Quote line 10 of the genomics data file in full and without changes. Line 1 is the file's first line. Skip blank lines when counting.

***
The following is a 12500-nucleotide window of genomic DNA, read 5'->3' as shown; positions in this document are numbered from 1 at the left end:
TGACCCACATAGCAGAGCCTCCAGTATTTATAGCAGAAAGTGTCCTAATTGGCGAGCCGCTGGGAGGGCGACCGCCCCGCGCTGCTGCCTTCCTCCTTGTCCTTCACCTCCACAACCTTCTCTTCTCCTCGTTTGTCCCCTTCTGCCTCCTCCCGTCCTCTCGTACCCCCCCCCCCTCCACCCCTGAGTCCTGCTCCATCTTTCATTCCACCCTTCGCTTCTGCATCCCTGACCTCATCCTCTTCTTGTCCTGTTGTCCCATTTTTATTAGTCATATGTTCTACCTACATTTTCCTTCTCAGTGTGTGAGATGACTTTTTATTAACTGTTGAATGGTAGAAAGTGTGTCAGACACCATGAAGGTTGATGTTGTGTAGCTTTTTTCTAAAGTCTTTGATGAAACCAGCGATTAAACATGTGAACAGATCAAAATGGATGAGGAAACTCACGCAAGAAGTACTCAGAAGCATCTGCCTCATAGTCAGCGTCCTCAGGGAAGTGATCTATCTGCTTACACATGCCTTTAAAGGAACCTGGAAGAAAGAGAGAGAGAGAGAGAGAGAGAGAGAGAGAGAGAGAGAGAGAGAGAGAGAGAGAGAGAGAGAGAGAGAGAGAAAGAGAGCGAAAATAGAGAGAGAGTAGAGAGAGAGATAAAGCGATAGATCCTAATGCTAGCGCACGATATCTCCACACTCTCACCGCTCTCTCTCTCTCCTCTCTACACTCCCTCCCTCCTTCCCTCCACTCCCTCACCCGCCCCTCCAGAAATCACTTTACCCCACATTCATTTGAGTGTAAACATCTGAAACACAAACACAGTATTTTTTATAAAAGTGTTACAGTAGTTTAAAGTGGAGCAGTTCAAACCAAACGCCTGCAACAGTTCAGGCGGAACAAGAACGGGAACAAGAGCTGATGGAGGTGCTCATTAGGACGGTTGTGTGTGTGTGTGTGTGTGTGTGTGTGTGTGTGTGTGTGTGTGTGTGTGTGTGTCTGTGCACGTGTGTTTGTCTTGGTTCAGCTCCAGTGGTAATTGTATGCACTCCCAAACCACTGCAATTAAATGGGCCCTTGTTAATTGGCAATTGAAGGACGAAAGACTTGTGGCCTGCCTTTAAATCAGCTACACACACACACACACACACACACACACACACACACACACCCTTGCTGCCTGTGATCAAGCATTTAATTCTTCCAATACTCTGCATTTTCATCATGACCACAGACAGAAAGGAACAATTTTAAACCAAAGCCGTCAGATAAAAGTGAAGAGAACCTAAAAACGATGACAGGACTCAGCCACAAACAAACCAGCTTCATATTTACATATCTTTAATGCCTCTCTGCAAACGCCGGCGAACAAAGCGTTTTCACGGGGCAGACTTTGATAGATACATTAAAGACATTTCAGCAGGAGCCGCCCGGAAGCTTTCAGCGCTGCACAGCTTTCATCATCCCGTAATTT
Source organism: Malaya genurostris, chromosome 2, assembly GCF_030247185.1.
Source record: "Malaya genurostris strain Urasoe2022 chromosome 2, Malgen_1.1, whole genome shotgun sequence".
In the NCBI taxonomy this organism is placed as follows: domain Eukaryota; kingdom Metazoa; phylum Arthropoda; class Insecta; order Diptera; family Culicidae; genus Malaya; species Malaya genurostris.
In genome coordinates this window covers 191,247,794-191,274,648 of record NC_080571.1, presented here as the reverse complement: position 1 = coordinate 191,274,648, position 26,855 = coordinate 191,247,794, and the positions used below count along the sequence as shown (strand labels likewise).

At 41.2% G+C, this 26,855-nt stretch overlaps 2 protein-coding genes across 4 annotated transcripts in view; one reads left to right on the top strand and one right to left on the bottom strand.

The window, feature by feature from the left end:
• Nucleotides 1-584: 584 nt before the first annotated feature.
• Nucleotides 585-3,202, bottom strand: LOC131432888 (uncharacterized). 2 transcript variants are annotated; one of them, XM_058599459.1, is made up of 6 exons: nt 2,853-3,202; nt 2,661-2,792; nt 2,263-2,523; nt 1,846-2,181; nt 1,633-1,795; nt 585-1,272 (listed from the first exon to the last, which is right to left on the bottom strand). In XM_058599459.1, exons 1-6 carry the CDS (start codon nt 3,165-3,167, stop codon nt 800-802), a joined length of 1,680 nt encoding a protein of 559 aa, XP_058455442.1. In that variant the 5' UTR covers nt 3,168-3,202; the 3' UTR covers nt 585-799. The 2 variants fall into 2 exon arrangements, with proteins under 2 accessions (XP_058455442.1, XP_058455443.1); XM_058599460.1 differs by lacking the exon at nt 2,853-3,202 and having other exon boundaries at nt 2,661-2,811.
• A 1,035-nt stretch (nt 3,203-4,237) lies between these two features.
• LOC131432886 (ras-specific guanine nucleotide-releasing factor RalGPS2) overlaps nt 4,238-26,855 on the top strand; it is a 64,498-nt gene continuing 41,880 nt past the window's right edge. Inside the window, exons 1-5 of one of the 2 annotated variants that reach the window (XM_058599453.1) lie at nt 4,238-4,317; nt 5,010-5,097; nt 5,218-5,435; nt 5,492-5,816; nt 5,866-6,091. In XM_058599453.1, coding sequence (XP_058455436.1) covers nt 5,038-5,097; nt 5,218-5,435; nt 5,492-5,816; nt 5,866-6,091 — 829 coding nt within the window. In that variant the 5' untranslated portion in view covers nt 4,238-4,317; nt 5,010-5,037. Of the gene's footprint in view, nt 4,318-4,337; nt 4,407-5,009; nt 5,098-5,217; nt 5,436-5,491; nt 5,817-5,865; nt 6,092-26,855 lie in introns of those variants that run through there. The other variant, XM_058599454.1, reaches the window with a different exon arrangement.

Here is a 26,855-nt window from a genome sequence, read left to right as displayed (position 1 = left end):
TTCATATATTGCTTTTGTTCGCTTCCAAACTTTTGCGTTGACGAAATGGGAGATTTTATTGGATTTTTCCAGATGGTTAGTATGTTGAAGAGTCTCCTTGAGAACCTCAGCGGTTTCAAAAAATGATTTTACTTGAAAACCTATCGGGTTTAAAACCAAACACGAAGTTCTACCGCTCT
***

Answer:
• Nucleotides 585-3,202, bottom strand: LOC131432888 (uncharacterized). 2 transcript variants are annotated; one of them, XM_058599459.1, is made up of 6 exons: nt 2,853-3,202; nt 2,661-2,792; nt 2,263-2,523; nt 1,846-2,181; nt 1,633-1,795; nt 585-1,272 (listed from the first exon to the last, which is right to left on the bottom strand). In XM_058599459.1, exons 1-6 carry the CDS (start codon nt 3,165-3,167, stop codon nt 800-802), a joined length of 1,680 nt encoding a protein of 559 aa, XP_058455442.1. In that variant the 5' UTR covers nt 3,168-3,202; the 3' UTR covers nt 585-799. The 2 variants fall into 2 exon arrangements, with proteins under 2 accessions (XP_058455442.1, XP_058455443.1); XM_058599460.1 differs by lacking the exon at nt 2,853-3,202 and having other exon boundaries at nt 2,661-2,811.